Four of the surviving hyangga have only four lines. Here is one example, titled Honhwa ka or 'Dedication of the Flower.' It was composed in the first decades of the 8th century CE and sung by an old herdsman. One day the herdsman meets Lady Suro, wife of Lord Sunjong, and her entourage touring the countryside. The lady asks for an azalea flower growing on a high cliff but the only person to respond is the herdsman. Giving Lady Suro the flower he sings:
If you would let me leave
The cattle tethered to the brown rock,
And feel no shame for me,
I would pluck and dedicate the flowers!
(Lee, P.H. 71)
There are three surviving hyangga which have two stanzas of four lines each (although one of them may have lost its last two lines). In this example, written by Tugo and titled Mo Chukchirang ka or 'Ode to Knight Chukchi' written c. 692-702 CE, the author praises his master:
All living beings sorrow and lament
Over the spring that is past;
Your face once fair and bright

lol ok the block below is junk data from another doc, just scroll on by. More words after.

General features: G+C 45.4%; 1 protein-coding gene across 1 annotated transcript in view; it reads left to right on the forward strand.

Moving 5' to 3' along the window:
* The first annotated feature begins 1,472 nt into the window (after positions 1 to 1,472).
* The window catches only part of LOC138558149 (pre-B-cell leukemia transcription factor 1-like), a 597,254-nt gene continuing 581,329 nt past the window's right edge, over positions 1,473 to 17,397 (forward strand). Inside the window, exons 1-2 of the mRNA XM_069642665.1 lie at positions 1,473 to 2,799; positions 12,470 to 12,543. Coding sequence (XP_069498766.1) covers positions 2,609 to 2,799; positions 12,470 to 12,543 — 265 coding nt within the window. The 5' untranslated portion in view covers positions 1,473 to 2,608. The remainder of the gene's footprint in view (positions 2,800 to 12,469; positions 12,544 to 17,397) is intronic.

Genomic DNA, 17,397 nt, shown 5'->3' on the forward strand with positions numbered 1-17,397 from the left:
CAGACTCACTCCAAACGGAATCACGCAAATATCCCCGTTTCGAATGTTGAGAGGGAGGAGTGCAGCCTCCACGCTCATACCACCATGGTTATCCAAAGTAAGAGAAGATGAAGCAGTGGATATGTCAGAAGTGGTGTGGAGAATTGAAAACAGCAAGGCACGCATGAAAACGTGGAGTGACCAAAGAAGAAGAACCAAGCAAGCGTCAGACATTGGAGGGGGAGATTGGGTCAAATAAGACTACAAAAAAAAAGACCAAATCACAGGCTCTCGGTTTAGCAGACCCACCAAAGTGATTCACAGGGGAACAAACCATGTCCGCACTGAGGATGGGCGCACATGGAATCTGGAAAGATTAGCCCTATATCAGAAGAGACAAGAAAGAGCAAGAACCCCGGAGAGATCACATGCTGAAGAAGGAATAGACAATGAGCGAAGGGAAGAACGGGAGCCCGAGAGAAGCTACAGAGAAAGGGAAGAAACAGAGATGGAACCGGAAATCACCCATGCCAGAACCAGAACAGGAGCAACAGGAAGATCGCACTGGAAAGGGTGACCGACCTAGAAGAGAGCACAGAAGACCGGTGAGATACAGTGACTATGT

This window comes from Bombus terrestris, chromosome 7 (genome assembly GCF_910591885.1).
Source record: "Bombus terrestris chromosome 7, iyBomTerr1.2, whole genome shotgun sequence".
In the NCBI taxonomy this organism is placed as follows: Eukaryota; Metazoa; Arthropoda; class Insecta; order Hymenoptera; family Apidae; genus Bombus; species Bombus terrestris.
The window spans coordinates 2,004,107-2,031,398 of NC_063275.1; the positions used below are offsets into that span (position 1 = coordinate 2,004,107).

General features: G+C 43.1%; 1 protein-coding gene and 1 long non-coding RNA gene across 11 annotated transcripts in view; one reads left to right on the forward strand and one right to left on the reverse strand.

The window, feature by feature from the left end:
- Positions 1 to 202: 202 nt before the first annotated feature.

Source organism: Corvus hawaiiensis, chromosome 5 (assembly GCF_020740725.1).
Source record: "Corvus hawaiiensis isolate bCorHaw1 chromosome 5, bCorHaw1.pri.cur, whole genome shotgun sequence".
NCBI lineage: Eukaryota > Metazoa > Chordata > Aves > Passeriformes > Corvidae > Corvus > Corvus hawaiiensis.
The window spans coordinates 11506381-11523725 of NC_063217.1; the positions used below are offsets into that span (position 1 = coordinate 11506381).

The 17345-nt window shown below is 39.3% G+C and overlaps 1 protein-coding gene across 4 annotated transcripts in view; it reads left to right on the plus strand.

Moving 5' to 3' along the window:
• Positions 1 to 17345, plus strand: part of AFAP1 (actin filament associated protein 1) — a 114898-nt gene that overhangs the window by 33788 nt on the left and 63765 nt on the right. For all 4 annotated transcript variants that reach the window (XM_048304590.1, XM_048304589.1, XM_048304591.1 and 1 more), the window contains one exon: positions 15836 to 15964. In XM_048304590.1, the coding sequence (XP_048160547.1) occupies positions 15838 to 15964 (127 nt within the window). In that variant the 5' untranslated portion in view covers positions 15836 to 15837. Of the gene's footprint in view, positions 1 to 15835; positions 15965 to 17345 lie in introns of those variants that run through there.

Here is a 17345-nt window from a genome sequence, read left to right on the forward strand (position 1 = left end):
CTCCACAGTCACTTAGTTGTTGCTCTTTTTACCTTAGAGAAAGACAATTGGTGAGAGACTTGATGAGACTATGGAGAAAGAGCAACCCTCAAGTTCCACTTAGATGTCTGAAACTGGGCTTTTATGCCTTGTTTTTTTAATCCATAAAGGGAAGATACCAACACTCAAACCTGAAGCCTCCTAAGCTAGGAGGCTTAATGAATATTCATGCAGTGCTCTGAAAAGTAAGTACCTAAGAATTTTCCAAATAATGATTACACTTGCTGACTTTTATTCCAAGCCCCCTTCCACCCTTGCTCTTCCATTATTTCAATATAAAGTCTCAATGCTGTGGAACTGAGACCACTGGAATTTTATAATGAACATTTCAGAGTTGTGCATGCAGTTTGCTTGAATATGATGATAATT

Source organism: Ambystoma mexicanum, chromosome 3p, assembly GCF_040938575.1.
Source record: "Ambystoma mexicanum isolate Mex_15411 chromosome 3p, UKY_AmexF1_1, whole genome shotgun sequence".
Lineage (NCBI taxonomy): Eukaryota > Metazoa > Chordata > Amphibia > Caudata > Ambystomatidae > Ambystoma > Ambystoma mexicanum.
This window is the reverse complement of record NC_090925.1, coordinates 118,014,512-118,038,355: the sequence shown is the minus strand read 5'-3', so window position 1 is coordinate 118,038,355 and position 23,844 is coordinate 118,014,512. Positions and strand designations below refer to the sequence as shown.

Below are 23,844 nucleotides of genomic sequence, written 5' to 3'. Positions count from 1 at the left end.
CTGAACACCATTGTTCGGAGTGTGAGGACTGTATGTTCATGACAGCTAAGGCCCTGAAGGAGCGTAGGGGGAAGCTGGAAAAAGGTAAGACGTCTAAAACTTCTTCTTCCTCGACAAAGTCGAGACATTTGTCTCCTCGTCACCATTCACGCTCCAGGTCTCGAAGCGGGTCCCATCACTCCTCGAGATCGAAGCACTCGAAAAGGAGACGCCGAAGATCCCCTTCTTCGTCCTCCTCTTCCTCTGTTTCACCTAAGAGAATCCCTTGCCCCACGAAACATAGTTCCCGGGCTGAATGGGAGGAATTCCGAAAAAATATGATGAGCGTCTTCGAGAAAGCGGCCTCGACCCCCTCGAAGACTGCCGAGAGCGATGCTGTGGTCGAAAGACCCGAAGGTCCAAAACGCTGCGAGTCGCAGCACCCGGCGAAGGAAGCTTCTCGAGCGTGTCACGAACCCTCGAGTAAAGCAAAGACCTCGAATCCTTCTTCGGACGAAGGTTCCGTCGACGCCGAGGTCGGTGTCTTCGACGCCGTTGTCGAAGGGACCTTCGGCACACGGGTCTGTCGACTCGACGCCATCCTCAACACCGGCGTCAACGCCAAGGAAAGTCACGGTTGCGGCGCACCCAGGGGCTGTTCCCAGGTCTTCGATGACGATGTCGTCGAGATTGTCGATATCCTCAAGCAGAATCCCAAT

Is about to wear deep furrows.
I must glimpse you
Even for an awesome moment.
My fervent mind cannot rest at night
In the mugwort-rank hollow.
(Lee, P.H., 72)
The most famous surviving hyangga of all is the Song of Choyong (Choyong ka), composed in 879 CE, which is another eight-line song. The title character is the son of the Dragon King of the Eastern Sea, who one night after a party returns home to find his beautiful wife being seduced by the Spirit of Smallpox. Choyong was forgiving, though, and in return the spirit promised never to enter a house which had a portrait of our hero on the door. This is the song which Choyong sang so charmingly to the spirit so that he left in peace:
Having caroused far into the night
In the moonlit capital,
I returned home and in my bed,
Behold four legs.
Two were mine;
Whose are the other two?
Formerly two were mine;
What shall be done now they are taken?
(Lee, P.H., 73)